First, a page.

May 03, 2016

The Basel Committee’s and FSB’s bank regulators, seems to fit well the description of a Japanese “salaryman”.

Sir, Leo Lewis writes “in 2016, the [Japanese] salaryman — unassertive, allergic to risk and with a growing list of corporate debacles to his name — has switched from asset to liability. To economists who see labour market reform as Japan’s only hope, it ranks among the country’s most insidious threats”, “Curse of the salaryman” May 3

And Koichy Nakano at the Sophia University in Tokio holds that men working in offices tied to group think and respect for authority, “is the very opposite of the creativity and original behaviour that the economy needs at this point”

So what are the key words here? Risk aversion and groupthink.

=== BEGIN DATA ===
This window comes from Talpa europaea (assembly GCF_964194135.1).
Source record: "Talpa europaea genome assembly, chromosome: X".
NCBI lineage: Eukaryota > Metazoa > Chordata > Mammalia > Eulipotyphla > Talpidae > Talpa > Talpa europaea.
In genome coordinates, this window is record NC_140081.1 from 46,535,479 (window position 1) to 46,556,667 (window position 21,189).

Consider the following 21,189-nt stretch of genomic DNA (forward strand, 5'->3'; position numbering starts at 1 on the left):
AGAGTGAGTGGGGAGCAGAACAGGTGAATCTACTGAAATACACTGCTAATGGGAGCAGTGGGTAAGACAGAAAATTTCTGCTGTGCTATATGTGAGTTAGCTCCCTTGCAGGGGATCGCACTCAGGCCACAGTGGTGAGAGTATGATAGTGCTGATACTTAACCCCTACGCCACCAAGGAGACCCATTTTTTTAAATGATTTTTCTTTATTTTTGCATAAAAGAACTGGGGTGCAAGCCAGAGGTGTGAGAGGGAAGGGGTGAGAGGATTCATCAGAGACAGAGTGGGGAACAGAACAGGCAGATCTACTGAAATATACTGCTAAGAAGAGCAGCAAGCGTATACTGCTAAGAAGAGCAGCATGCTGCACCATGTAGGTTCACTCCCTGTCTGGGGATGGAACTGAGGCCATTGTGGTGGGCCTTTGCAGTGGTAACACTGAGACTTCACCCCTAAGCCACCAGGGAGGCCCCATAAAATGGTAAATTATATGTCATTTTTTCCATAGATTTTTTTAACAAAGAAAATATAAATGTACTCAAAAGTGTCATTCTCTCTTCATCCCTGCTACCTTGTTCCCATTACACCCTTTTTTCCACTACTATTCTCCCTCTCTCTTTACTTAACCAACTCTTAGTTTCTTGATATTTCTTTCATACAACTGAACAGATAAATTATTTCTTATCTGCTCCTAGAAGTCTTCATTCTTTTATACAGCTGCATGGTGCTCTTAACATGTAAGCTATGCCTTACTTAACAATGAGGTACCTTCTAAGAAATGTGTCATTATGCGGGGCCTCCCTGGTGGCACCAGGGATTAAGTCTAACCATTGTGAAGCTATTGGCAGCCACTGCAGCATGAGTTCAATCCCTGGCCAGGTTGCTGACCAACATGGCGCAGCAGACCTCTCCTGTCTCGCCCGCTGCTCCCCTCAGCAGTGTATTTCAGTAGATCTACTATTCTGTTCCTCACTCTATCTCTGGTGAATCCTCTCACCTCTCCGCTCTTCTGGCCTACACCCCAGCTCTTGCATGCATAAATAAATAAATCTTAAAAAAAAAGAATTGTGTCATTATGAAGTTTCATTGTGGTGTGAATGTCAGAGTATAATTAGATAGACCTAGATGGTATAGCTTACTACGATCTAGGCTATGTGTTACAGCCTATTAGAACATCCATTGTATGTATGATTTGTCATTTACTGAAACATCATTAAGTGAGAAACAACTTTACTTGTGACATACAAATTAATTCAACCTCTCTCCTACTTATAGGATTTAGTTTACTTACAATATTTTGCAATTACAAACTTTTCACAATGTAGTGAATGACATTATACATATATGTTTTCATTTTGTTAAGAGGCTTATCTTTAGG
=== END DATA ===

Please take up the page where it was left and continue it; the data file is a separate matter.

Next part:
Sir that is precisely two of the most usual key words I use when commenting on the Basel Committee for Banking Supervision’s and the Financial Stability Board’s work on regulations.

And on "debacles"... what about the 2007-08 crash, which resulted directly from regulators allowing banks to earn much higher expected risk adjusted returns on equity on assets perceived, decreed or concocted as safe than on assets perceived as risky.
Could it be that Mario Draghi, Stefan Ingves, Mark Carney and other BCBS’s FSB’s experts are “salaryman”? Well, if not, they are at least clearly not assets but liabilities. 

@PerKurowski ©